The City of El Paso Department of Public Health (DPH), received funding in 2014 from the Conference of Radiation Control Program Directors, Inc., to implement the El Paso Radiation Response Volunteer Project (El Paso RRVP). The purpose of the project is to conduct, over a period of one year, outreach to identify, recruit, train, and integrate radiation professionals into existing local and state volunteer registries. The El Paso RRVP works in partnership with the West Texas Medical Reserve Corps, El Paso Community College, the University of Texas at El Paso, the Texas Radiation Control Program, and the El Paso City-County Office of Emergency Management.
State and local agencies are responsible for public health and safety during radiological emergencies. In the event of a major radiological incident, including an accident or terrorist activity, state and local resources would be quickly overwhelmed by the large number of citizens needing to be monitored for contamination. One method of supplementing state and local resources is through the use of local volunteer radiation professionals who could perform population monitoring and other assistance at community reception centers, shelters, emergency operations centers, hospitals, and other areas where potentially contaminated persons would gather after such an incident. There are tens of thousands of radiation professionals across the country, living and working in nearly every community, who could volunteer to assist their local and state public health and emergency management authorities in the event of a large nuclear/radiological incident. The infrastructure for such a volunteer effort exists in the Medical Reserve Corps (MRC), which is a part of the Citizen Corps program. There are already 800 MRC units in operation with 180,000 trained volunteer members including active and retired physicians, nurses, and public health professionals as well as other types of volunteers (www.medicalreservecorps.gov). The MRC program has proven to be a valuable asset in local public health preparedness for pandemic influenza and for assisting in operation of Points of Dispensing sites for the purpose of distributing Strategic National Stockpile assets.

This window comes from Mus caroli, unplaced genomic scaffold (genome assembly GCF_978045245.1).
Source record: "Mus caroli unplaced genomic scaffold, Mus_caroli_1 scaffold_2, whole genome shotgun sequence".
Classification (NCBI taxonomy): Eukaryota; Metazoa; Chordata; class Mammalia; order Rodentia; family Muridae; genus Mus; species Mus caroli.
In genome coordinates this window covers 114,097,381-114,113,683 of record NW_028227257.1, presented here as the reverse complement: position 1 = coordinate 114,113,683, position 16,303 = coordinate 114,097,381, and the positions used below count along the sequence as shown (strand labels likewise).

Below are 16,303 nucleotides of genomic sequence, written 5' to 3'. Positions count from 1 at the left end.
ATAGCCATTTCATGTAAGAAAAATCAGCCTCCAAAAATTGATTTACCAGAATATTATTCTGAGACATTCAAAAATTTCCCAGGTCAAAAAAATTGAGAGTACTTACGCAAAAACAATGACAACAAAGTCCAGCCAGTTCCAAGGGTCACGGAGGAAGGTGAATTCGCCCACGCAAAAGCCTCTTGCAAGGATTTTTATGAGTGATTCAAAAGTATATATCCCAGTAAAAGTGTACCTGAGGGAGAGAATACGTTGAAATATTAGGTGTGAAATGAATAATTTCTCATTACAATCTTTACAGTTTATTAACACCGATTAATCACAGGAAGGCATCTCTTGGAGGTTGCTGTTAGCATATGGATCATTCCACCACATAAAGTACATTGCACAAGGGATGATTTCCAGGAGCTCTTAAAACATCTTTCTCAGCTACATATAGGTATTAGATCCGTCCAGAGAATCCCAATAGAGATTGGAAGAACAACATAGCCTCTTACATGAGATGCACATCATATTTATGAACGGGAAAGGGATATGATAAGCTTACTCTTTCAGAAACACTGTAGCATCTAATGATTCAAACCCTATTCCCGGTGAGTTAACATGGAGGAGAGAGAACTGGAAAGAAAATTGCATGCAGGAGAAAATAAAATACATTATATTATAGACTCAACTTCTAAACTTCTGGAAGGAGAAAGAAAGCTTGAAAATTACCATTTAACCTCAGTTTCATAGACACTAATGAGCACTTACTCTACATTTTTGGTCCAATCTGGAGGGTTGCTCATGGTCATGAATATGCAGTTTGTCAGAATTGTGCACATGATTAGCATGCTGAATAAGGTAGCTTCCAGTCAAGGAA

There is a need to raise awareness of the benefits and necessity of using volunteer radiation professionals to assist state and local authorities with population monitoring activities during a radiological emergency. Most state radiation control programs and the radiation professionals with whom they interact are not aware that volunteer programs such as MRC exist and how that existing infrastructure can assist them in radiation emergency planning. Additionally, most public health planners are not aware that a large pool of radiation professionals willing to assist exists. Most MRC leaders are not aware of the role their units can play in helping communities respond in a radiation emergency.
Radiation professionals include health physicists, medical physicists, nuclear medicine technologists, radiologic technologists, radiation oncologists, radiation therapists, radiologists, and others. With additional training, as appropriate, these radiation professionals can assist in population monitoring and support of shelter operations in the communities where they live.
Source: The Conference of Radiation Control Program Directors
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